When she flipped a switch, light flooded the hall. Dillon stepped back into the shadows. The light didn't quite reach his corner. He'd give her a few minutes, then gradually let her know he was in the house. He shook his head. That didn't sound like a good plan either. No matter what he said, she was going to be pissed.
What possessed him to promise Sock McCandless anything? He was a crazy old man. Dillon dismissed that notion as quickly as it popped into his head. No, Raine's grandfather was a sly old codger. He knew exactly what to ask and when to ask it. The old man had caught Dillon in a moment of weakness.
He heard her keys drop on top of the entry table, followed by a deep sigh before something else landed on the scarred surface. The heels of Raine's black cowboy boots made a dull thud on the hardwood floor. He thought she would walk past the doorway, but she suddenly stopped. Had he inadvertently made a noise? He didn't think so, but just the same her body stiffened as her senses went on high alert.
Raine scanned the space, as though sensing something wasn't right. Her gaze swept past where he stood, then jerked back. Her hand moved to the gun on her hip. In one smooth motion, she flipped the snap and pulled the weapon from the holster, pointing the gun in his general direction. "Step out of the shadows. One wrong move and I'll shoot."
She'd taken off her hat. He studied her, regretting his promise more and more as he watched the silver lights dance in her pale green eyes. Her full sensual lips would be a temptation for any man, mortal or immortal. Heat began to spread over him. No, no, no. She was supposed to be a big husky woman with a straw of hay hanging out one side of her mouth. The kind of woman who would think nothing about chewing tobacco and spitting out the juice while laughing over an off-color joke. Raine wasn't at all like that.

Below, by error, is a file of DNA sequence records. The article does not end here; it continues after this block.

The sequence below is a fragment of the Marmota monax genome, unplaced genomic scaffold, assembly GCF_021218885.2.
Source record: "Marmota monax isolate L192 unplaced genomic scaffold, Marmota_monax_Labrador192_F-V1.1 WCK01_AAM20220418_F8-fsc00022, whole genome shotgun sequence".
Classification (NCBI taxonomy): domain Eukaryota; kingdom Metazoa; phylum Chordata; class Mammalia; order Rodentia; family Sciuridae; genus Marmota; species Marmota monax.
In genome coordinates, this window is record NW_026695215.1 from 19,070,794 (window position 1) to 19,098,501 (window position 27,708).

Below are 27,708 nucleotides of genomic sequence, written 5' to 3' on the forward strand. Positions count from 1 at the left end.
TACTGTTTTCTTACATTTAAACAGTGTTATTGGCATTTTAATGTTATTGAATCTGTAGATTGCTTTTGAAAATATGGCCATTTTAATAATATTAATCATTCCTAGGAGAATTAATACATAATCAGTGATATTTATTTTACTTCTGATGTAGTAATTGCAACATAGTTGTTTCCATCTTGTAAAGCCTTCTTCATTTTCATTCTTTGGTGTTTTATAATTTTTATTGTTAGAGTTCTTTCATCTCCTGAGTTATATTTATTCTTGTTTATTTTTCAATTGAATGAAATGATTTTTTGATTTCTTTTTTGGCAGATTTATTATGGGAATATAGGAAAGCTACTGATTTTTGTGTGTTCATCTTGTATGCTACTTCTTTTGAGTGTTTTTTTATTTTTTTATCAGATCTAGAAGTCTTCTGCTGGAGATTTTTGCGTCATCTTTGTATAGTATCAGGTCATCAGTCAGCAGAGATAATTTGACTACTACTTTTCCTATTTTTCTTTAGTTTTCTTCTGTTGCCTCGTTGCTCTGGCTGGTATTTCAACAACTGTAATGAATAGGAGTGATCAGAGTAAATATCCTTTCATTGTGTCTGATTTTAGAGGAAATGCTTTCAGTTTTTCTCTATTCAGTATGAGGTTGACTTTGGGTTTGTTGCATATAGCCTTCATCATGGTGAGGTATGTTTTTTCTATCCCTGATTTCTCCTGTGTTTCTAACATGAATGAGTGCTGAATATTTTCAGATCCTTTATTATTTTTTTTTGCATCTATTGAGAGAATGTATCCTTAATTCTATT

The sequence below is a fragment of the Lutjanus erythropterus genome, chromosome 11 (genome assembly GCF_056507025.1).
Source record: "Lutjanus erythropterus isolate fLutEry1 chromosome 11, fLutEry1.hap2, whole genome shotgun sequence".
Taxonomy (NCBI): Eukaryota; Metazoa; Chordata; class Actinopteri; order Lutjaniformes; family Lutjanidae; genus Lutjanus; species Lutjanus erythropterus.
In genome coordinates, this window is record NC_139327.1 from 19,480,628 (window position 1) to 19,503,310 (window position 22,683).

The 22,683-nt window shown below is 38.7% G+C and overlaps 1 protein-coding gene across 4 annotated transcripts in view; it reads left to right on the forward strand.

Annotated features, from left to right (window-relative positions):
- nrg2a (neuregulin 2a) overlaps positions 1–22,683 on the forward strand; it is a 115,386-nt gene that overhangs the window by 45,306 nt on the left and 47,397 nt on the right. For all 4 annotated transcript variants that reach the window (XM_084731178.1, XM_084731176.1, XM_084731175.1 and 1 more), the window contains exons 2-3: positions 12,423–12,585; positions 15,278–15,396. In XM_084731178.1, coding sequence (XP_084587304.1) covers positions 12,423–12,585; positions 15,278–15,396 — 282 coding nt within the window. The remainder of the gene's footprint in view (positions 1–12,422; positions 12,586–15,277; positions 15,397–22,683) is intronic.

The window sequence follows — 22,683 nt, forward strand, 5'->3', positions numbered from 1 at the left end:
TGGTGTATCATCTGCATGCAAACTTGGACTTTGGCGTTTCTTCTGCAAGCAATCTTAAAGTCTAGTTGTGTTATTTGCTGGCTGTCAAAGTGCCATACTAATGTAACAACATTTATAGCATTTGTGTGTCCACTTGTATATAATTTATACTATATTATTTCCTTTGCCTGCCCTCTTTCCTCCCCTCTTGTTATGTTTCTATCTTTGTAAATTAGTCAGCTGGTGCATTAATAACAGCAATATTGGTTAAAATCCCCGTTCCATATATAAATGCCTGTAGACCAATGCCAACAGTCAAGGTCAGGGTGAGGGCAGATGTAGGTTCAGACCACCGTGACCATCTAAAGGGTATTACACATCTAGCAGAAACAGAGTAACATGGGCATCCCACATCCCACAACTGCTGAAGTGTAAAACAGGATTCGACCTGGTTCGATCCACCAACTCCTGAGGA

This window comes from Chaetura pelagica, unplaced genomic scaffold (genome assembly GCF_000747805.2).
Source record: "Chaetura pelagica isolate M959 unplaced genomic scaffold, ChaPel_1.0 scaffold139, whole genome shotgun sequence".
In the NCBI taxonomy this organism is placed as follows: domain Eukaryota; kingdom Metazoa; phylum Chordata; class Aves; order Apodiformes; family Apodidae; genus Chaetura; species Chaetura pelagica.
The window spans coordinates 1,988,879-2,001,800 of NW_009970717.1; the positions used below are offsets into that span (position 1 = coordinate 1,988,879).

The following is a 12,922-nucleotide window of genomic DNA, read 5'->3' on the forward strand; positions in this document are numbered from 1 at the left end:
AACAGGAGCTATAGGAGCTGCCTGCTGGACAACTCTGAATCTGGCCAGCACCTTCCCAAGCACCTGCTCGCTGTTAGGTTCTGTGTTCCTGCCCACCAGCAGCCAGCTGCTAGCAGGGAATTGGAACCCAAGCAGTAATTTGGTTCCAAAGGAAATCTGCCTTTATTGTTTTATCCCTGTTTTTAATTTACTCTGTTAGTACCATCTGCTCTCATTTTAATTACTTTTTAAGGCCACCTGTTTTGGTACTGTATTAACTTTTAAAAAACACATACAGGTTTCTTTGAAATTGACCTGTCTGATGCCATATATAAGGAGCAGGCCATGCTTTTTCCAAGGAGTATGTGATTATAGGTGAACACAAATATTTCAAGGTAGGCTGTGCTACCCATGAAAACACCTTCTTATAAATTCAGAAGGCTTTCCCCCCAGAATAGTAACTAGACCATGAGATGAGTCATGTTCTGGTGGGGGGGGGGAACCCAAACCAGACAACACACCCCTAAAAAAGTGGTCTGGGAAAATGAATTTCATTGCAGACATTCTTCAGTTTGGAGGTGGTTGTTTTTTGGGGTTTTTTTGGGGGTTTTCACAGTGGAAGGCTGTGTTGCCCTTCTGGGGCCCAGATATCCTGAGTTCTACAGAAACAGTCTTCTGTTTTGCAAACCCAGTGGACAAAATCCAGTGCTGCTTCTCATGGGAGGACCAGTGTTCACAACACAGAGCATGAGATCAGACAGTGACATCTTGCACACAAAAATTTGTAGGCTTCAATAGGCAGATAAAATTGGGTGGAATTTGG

Sock had told him she took care of the few animals left on the ranch. She fixed fence. He bragged his granddaughter could outride and outshoot any person he knew, and if someone really made her mad, she could throw a punch just right and knock a grown man to his knees.
Dillon's gaze swept over her again. This little thing? Nah, Sock had fed him a line of bull. Raine didn't look as though she could fight her way out of a wet paper bag, even if she did carry a big gun.
But she did have some things going in her favor. Like a sexy ass... and pouty lips. The kind of lips made for kissing. It had been too long since he slowly undressed a woman, revealing each hidden secret. What did Raine hide under that uniform?
Flames sparked inside him, spiraling quickly downward. He shook his head. Chance was right: he needed to get laid. That had to be it. She wasn't his type. He liked tall curvy women with porcelain skin. Raine was tiny and tanned. Not as big as a minute.
Her scent drifted over to him. He inhaled. A taunting fragrance of oils and spices-jasmine, clover, and sweet honey-curled around him, tempting him to step nearer and lose himself in her essence. Some nephilim could be more susceptible to the pheromones mortals released. It rarely happened, but it wasn't unheard of.
"Step into the light," Raine ordered. When he didn't move, she added, "I won't tell you again."
He shook his head in an attempt to clear it. Yeah, it could be her scent throwing him off guard. Or the way she stood with her knees slightly bent, both hands firmly holding the gun. He shouldn't be turned on that Raine had him at gunpoint, but he was. He hadn't expected her voice to be raspy, sultry, and tempting as hell either. Its resonance rippled over him like a warm massage.
Chance would have a field day with this one. Dillon was on the brink of salivating over a female who should have zero sex appeal for him. The fact that she had a gun pointed at him would only make Chance laugh harder. His friend had an odd sense of humor. Dillon's gut feeling was right. He should've kept his distance.